Credit: Trish Murphy, Irish Times
Q I know I shouldn’t complain, but it i s my anger and frustration I’m worried about. We all have busy lives, but I do resent the fact that I am the one constantly with the three kids while my husband is off playing his favourite sport . He doesn’t bother even checking with me anymore about whether it suits me or not, he just takes it for granted that he’s free to go. He still behaves like a single man with no responsibilities.
All the jobs I have chosen since I became a parent have been about what is best for the kids ; every decision I make is based on that. I love them and I am so grateful for them, but I just wish it was a bit more balanced instead of me constantly dealing with all the issues: the upset at school, the positive parenting, the discipline, the saying no. I work full-time and it is just full-on and I sometimes wish I could come and go as freely as my husband does.
I got very sick last year, out of the blue, and had an “emotional breakdown ”. Thankfully with drugs and support it blew over after three months and normality was fully restored, but I do dread it ever happening again. I get quite negative and try to raise it with my husband. He can be fantastic with all that he does, as long as I give him instructions, but I so desperately need him to be present.
I wonder sometimes what difference it would make if we were separated – I’d have some time to myself on occasion. I sn’t it awful to think like that? I kiss the kids goodnight when they are asleep and apologise for being so cross with them during the day . It’s very wearing: go home, do the dinner, I have to work again in a few hours after they go to bed and it’s always busy, busy, busy.
I resent my husband for my mental and emotional load and, of course, he wants to be out playing sports. Why would he want to come home to me ?
A This is a very serious issue for you and it probably had a large part to play in your breakdown last year – yet you find yourself again in exactly the same situation that may have precipitated the last incident.
We “break down” when all our resources are depleted and it is imperative that this does not happen again as there is so much riding on your wellbeing. Your kids have a very dedicated mother, but one who is over-stretched, negative and on the point of collapse and this does not serve anyone well.
It seems that the illness crisis of last year did not produce any useful reflection or effect. Did your husband take over the family care-taking role when you were ill? Did your support team point out to him that you had completely run out and needed ongoing support?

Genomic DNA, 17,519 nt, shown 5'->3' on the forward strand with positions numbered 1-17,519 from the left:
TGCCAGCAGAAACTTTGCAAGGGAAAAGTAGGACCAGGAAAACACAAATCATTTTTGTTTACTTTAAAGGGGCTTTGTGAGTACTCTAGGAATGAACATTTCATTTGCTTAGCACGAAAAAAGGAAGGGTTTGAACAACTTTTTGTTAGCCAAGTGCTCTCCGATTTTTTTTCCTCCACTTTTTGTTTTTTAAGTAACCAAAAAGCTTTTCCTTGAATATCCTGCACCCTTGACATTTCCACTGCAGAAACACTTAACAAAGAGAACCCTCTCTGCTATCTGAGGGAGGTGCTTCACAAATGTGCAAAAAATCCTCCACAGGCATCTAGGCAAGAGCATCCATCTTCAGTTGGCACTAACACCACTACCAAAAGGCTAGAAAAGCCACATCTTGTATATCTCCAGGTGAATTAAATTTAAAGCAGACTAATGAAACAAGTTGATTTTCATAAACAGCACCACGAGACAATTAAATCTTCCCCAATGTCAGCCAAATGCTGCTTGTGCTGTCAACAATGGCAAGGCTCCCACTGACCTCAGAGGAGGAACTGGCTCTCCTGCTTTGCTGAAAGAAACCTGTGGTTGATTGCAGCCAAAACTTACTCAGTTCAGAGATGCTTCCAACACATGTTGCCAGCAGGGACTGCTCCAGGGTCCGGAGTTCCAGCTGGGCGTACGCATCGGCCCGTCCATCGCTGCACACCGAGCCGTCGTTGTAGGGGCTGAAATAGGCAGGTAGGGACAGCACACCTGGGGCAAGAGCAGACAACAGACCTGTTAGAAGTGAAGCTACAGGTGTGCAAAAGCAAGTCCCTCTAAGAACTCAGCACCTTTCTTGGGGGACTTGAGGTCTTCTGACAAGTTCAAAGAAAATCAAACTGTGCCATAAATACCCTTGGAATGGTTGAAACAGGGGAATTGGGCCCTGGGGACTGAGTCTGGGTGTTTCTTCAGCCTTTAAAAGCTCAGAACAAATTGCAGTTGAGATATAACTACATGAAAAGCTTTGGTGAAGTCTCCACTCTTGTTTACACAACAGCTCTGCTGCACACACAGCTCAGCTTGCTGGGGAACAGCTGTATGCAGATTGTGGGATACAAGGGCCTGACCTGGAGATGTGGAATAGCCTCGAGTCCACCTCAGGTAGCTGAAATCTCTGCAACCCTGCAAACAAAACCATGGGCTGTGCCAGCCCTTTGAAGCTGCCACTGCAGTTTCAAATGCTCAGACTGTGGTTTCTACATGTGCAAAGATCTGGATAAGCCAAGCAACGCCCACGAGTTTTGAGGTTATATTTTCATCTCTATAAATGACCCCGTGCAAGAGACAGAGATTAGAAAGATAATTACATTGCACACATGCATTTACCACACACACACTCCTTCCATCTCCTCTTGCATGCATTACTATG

The danger now is that an even more serious crisis might be on the cards as you try to raise the flag of your imminent floundering. There are two aspects to dealing with this: the first is getting your husband’s attention and involvement; and the second is dealing with your own anger, frustration and resentment.
If you approach the topic with your husband from a position of exhaustion and anger, it is unlikely he will listen with any sense of openness. It might be useful to consider who he does listen to and try to recruit them on your behalf. If that fails, you may have to think about what gets his attention: your serious illness did not work so you may have to reach for something that matters to him.
He seems to respond to instructions from you and yet if you still resent him, he will continue to do these things without grace and only when asked. My guess is that you both will need outside help to tackle the issue of fairness in your relationship as the habits seem deeply embedded and resistant to change.
If he were to choose a couple or family therapist for you both to attend, it might offer him more faith in the process and allow for some optimism in this situation. You will need to have a serious conversation with him to initiate change and, in order for this to have some success, you will need to be in a calm and good place yourself.
Sometimes self-care gets a bad press, but for you this is vital to the survival of your family so it needs to be prioritised immediately. Your anger and frustration is taking up all your energy and it is then followed by self-recrimination and this leads to a never-ending cycle of exhaustion and negativity.
The anger is due to a feeling of gross injustice so firstly you need to acknowledge this and then fully accept that this is the situation you are in and that change needs to happen. Secondly, you need a break so that your reactions are more in your control. Can you recruit family and friends to facilitate this for you? You can then have a conversation with your husband that might initiate a pathway to health, fairness and happiness for everyone.
If this fails, your husband is culpable and you may need to put your own wellbeing first and consider a trial separation.